As published in Scotsman Guide's Residential Edition, September 2005.
It can be a challenge for those starting out in the mortgage industry to find a concise, candid description of the steps in the loan process. New brokers can find a million pages on the Internet and a plethora of articles in print media but would have to struggle with sifting through the wide array of information.
The mortgage-lending profession is rewarding, fast-paced and exciting. If newcomers concentrate on the steps of a loan process, they are sure to be successful. The entire loan process can be divided into eight simple steps:
Finding a lender, rate and program
Let’s take a close look at the eight.
This first step is perhaps the most important one. Without a good lead, you have no loan.
There are several ways to obtain leads. You can buy them off the Inter-net, solicit them via telephone or get them courtesy of friends, relatives, acquaintances and colleagues — whatever works. Do not expect leads to come to you, however. You have to generate them yourself.
With experience, you will learn to categorize leads as “good,” “difficult” or “challenging.” The good leads usually close fast with the least fuss. Difficult leads are somewhat strenuous in terms of paperwork and finding the right lender, rate or program. They also often take longer to close. The challenging leads are most-demanding and time-consuming with persistent problems until closing, if not beyond. You have to develop your own style to ensure their workability.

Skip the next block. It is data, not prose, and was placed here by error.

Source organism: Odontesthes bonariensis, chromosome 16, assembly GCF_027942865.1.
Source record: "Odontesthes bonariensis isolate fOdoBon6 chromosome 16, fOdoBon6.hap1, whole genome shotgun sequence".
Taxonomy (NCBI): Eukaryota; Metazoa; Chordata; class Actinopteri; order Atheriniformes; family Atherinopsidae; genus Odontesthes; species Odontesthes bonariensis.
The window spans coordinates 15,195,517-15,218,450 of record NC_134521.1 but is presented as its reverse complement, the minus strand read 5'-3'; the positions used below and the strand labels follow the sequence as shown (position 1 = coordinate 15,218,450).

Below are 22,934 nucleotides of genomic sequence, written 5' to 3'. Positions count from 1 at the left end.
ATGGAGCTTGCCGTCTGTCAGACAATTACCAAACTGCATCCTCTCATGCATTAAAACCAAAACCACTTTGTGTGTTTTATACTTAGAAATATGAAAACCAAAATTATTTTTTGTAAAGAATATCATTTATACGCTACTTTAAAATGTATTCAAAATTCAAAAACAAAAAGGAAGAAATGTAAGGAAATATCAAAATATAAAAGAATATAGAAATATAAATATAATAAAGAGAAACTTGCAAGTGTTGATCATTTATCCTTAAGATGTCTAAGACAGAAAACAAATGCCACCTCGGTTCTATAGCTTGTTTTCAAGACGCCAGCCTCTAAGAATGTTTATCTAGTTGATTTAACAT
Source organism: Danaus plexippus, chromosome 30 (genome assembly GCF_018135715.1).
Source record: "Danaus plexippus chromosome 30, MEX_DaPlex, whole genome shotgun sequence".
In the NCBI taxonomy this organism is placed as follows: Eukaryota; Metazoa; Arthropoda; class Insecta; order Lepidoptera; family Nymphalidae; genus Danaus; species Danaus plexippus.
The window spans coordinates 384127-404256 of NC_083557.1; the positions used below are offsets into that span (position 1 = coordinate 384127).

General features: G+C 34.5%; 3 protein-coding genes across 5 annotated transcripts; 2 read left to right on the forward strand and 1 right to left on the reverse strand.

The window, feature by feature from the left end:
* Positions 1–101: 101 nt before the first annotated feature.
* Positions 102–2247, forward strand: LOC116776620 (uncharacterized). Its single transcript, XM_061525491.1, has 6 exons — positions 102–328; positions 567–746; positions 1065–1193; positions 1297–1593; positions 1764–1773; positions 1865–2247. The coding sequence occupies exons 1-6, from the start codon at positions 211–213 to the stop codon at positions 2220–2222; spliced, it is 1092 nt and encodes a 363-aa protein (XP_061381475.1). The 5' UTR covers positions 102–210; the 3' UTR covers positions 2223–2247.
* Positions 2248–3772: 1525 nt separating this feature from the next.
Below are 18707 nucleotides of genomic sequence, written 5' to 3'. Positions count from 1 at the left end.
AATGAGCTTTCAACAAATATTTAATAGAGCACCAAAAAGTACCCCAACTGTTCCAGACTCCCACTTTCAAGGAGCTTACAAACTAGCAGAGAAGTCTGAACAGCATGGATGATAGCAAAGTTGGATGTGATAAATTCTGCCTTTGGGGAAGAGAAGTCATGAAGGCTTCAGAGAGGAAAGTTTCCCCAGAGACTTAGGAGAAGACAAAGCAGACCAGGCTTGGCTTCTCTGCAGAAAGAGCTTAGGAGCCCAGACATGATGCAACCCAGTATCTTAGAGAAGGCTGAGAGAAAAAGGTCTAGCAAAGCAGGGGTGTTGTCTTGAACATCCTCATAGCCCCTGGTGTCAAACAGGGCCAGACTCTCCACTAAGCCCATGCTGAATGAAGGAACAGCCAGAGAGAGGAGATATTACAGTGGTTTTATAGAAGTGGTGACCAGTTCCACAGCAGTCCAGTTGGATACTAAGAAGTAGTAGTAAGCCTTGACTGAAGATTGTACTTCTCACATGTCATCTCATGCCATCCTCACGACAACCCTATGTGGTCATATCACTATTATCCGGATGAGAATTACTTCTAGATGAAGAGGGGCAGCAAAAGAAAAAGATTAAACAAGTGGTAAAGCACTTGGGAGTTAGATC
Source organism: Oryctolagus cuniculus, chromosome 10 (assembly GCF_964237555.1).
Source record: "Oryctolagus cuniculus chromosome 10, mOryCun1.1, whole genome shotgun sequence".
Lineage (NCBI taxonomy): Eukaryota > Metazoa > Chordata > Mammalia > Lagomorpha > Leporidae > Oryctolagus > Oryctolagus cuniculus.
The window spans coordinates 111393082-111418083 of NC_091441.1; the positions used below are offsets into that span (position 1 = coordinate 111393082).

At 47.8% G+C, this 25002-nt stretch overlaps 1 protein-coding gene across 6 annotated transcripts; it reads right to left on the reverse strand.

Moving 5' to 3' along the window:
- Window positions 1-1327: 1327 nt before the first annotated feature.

Essentially, the entire process of finding leads boils down to building a good rapport with clients and inspiring their trust and confidence. Your knowledge of the product (real estate) and quick perception of the borrower’s key concerns will make or break the deal. If you do not understand the product, it is fair to assume you will find it hard to finance.
It also is important to come across to the borrower as honest, straightforward and reliable from the start. A certain amount of maturity and patient understanding of the core issues that motivate clients toward refinancing will be dealmakers.
Referrals come as a natural adjunct. Don’t hurry to solicit referrals at the outset, or you might make clients feel like a step on a staircase. Your clients could require your services in the near future, but they will certainly refer you and promote your interest if you leave them satisfied at the closing. Nurture your good leads with care and understanding for long-
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